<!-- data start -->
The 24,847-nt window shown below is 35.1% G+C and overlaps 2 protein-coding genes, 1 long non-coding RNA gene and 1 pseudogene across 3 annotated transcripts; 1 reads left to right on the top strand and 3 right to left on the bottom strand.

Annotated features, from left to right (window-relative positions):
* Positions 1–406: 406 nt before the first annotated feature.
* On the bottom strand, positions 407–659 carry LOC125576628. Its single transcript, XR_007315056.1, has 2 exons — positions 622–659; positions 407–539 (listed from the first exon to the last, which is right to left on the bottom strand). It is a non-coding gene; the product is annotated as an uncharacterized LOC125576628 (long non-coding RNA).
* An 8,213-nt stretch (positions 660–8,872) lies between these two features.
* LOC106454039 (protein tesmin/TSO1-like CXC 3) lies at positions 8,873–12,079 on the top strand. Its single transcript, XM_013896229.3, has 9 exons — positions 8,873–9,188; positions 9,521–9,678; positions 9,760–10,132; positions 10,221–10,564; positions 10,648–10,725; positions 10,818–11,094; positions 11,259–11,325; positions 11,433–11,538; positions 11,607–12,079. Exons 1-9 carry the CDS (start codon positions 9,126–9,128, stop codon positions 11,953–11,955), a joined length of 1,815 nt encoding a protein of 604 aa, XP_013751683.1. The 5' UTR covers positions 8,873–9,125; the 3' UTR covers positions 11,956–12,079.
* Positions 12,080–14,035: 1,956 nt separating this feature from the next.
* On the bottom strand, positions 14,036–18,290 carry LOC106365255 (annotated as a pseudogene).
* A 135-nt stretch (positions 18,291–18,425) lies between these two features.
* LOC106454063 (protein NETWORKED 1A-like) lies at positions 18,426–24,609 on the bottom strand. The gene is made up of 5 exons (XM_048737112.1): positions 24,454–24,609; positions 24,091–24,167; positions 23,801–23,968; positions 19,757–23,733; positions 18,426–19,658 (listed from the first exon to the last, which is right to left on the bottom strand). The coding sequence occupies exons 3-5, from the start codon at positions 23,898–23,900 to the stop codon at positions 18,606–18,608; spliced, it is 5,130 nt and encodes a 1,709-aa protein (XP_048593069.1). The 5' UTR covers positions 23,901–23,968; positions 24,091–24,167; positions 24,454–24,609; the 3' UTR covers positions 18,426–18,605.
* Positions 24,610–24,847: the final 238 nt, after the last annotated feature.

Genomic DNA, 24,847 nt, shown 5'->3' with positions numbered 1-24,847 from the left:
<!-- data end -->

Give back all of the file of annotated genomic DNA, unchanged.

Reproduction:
The 24,847-nt window shown below is 35.1% G+C and overlaps 2 protein-coding genes, 1 long non-coding RNA gene and 1 pseudogene across 3 annotated transcripts; 1 reads left to right on the top strand and 3 right to left on the bottom strand.

Annotated features, from left to right (window-relative positions):
* Positions 1–406: 406 nt before the first annotated feature.
* On the bottom strand, positions 407–659 carry LOC125576628. Its single transcript, XR_007315056.1, has 2 exons — positions 622–659; positions 407–539 (listed from the first exon to the last, which is right to left on the bottom strand). It is a non-coding gene; the product is annotated as an uncharacterized LOC125576628 (long non-coding RNA).
* An 8,213-nt stretch (positions 660–8,872) lies between these two features.
* LOC106454039 (protein tesmin/TSO1-like CXC 3) lies at positions 8,873–12,079 on the top strand. Its single transcript, XM_013896229.3, has 9 exons — positions 8,873–9,188; positions 9,521–9,678; positions 9,760–10,132; positions 10,221–10,564; positions 10,648–10,725; positions 10,818–11,094; positions 11,259–11,325; positions 11,433–11,538; positions 11,607–12,079. Exons 1-9 carry the CDS (start codon positions 9,126–9,128, stop codon positions 11,953–11,955), a joined length of 1,815 nt encoding a protein of 604 aa, XP_013751683.1. The 5' UTR covers positions 8,873–9,125; the 3' UTR covers positions 11,956–12,079.
* Positions 12,080–14,035: 1,956 nt separating this feature from the next.
* On the bottom strand, positions 14,036–18,290 carry LOC106365255 (annotated as a pseudogene).
* A 135-nt stretch (positions 18,291–18,425) lies between these two features.
* LOC106454063 (protein NETWORKED 1A-like) lies at positions 18,426–24,609 on the bottom strand. The gene is made up of 5 exons (XM_048737112.1): positions 24,454–24,609; positions 24,091–24,167; positions 23,801–23,968; positions 19,757–23,733; positions 18,426–19,658 (listed from the first exon to the last, which is right to left on the bottom strand). The coding sequence occupies exons 3-5, from the start codon at positions 23,898–23,900 to the stop codon at positions 18,606–18,608; spliced, it is 5,130 nt and encodes a 1,709-aa protein (XP_048593069.1). The 5' UTR covers positions 23,901–23,968; positions 24,091–24,167; positions 24,454–24,609; the 3' UTR covers positions 18,426–18,605.
* Positions 24,610–24,847: the final 238 nt, after the last annotated feature.

Genomic DNA, 24,847 nt, shown 5'->3' with positions numbered 1-24,847 from the left: